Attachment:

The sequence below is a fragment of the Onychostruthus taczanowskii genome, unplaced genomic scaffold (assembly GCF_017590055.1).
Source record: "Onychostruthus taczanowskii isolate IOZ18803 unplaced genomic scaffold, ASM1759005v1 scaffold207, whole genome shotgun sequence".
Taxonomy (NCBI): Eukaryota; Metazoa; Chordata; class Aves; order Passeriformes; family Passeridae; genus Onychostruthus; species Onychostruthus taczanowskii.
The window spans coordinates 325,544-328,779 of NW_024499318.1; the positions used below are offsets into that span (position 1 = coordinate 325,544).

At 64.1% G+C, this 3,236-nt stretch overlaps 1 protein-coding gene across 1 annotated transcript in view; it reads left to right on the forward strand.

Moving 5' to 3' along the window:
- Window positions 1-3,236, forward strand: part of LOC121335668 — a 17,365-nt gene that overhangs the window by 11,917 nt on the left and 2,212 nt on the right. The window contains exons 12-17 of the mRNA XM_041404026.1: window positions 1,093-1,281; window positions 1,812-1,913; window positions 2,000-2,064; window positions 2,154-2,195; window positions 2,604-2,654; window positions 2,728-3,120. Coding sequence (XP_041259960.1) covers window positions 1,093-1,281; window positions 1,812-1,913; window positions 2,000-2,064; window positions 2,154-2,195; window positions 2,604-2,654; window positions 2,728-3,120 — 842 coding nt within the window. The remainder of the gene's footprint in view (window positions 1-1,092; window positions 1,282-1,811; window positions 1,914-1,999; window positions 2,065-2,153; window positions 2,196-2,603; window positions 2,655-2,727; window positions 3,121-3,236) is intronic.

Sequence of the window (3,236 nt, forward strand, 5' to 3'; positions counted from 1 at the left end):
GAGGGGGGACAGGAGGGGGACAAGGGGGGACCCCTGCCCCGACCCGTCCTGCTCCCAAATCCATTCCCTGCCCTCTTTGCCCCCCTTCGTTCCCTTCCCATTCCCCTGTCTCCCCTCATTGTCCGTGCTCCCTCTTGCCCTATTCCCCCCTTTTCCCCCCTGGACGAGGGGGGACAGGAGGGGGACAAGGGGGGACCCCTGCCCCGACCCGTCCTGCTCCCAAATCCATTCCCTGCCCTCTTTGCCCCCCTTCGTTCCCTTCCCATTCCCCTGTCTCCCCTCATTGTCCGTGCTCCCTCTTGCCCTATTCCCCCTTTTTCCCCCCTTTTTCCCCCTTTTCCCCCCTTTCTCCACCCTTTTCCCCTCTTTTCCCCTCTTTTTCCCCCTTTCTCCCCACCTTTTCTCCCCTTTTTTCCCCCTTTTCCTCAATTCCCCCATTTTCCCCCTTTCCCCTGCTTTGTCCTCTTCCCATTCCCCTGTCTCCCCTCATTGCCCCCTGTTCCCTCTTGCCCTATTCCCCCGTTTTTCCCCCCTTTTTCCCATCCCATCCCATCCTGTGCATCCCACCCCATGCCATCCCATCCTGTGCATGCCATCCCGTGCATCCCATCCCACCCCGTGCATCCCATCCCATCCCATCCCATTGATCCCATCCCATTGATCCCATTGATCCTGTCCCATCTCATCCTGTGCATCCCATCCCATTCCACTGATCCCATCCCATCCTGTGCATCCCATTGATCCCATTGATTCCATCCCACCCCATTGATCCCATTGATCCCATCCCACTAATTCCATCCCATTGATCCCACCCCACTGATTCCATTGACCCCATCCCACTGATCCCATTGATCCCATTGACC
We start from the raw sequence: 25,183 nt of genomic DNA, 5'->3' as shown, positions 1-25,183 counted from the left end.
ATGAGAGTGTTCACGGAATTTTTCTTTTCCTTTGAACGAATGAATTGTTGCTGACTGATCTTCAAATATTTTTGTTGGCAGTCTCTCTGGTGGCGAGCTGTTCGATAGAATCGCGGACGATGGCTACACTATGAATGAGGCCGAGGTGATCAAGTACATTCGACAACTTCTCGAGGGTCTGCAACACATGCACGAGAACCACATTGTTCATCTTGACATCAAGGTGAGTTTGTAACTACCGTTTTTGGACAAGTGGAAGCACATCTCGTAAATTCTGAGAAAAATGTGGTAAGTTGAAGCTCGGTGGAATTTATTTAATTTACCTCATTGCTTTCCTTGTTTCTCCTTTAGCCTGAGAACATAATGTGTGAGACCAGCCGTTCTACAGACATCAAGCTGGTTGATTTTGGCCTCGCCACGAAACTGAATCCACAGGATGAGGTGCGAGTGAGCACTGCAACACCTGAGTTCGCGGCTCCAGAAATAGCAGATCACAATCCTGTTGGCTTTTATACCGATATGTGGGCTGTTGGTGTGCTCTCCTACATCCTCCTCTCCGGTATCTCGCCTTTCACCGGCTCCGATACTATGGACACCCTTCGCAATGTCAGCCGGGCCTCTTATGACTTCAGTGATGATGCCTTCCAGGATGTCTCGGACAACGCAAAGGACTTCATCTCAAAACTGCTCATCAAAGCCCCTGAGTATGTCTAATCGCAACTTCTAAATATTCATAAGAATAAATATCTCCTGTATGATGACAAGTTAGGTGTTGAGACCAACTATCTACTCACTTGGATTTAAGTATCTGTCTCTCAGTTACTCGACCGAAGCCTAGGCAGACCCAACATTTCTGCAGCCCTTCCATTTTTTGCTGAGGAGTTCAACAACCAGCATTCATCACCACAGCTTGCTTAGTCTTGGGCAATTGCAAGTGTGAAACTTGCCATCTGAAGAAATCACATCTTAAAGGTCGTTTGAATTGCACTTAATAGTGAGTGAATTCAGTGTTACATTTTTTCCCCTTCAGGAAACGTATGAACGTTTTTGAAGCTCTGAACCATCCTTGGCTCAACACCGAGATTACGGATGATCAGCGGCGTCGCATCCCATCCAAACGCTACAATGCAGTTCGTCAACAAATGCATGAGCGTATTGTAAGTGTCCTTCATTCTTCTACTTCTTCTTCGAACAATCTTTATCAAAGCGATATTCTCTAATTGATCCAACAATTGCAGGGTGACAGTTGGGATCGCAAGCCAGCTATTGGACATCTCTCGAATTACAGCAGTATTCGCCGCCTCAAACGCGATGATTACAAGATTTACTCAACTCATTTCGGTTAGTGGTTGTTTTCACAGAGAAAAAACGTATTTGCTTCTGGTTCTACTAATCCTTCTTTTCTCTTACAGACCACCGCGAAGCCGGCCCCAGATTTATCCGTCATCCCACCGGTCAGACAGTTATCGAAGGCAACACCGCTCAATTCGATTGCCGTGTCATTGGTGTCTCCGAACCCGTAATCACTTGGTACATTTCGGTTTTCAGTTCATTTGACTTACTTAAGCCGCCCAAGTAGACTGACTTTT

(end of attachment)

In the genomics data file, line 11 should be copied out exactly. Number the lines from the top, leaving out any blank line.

ATGAGAGTGTTCACGGAATTTTTCTTTTCCTTTGAACGAATGAATTGTTGCTGACTGATCTTCAAATATTTTTGTTGGCAGTCTCTCTGGTGGCGAGCTGTTCGATAGAATCGCGGACGATGGCTACACTATGAATGAGGCCGAGGTGATCAAGTACATTCGACAACTTCTCGAGGGTCTGCAACACATGCACGAGAACCACATTGTTCATCTTGACATCAAGGTGAGTTTGTAACTACCGTTTTTGGACAAGTGGAAGCACATCTCGTAAATTCTGAGAAAAATGTGGTAAGTTGAAGCTCGGTGGAATTTATTTAATTTACCTCATTGCTTTCCTTGTTTCTCCTTTAGCCTGAGAACATAATGTGTGAGACCAGCCGTTCTACAGACATCAAGCTGGTTGATTTTGGCCTCGCCACGAAACTGAATCCACAGGATGAGGTGCGAGTGAGCACTGCAACACCTGAGTTCGCGGCTCCAGAAATAGCAGATCACAATCCTGTTGGCTTTTATACCGATATGTGGGCTGTTGGTGTGCTCTCCTACATCCTCCTCTCCGGTATCTCGCCTTTCACCGGCTCCGATACTATGGACACCCTTCGCAATGTCAGCCGGGCCTCTTATGACTTCAGTGATGATGCCTTCCAGGATGTCTCGGACAACGCAAAGGACTTCATCTCAAAACTGCTCATCAAAGCCCCTGAGTATGTCTAATCGCAACTTCTAAATATTCATAAGAATAAATATCTCCTGTATGATGACAAGTTAGGTGTTGAGACCAACTATCTACTCACTTGGATTTAAGTATCTGTCTCTCAGTTACTCGACCGAAGCCTAGGCAGACCCAACATTTCTGCAGCCCTTCCATTTTTTGCTGAGGAGTTCAACAACCAGCATTCATCACCACAGCTTGCTTAGTCTTGGGCAATTGCAAGTGTGAAACTTGCCATCTGAAGAAATCACATCTTAAAGGTCGTTTGAATTGCACTTAATAGTGAGTGAATTCAGTGTTACATTTTTTCCCCTTCAGGAAACGTATGAACGTTTTTGAAGCTCTGAACCATCCTTGGCTCAACACCGAGATTACGGATGATCAGCGGCGTCGCATCCCATCCAAACGCTACAATGCAGTTCGTCAACAAATGCATGAGCGTATTGTAAGTGTCCTTCATTCTTCTACTTCTTCTTCGAACAATCTTTATCAAAGCGATATTCTCTAATTGATCCAACAATTGCAGGGTGACAGTTGGGATCGCAAGCCAGCTATTGGACATCTCTCGAATTACAGCAGTATTCGCCGCCTCAAACGCGATGATTACAAGATTTACTCAACTCATTTCGGTTAGTGGTTGTTTTCACAGAGAAAAAACGTATTTGCTTCTGGTTCTACTAATCCTTCTTTTCTCTTACAGACCACCGCGAAGCCGGCCCCAGATTTATCCGTCATCCCACCGGTCAGACAGTTATCGAAGGCAACACCGCTCAATTCGATTGCCGTGTCATTGGTGTCTCCGAACCCGTAATCACTTGGTACATTTCGGTTTTCAGTTCATTTGACTTACTTAAGCCGCCCAAGTAGACTGACTTTT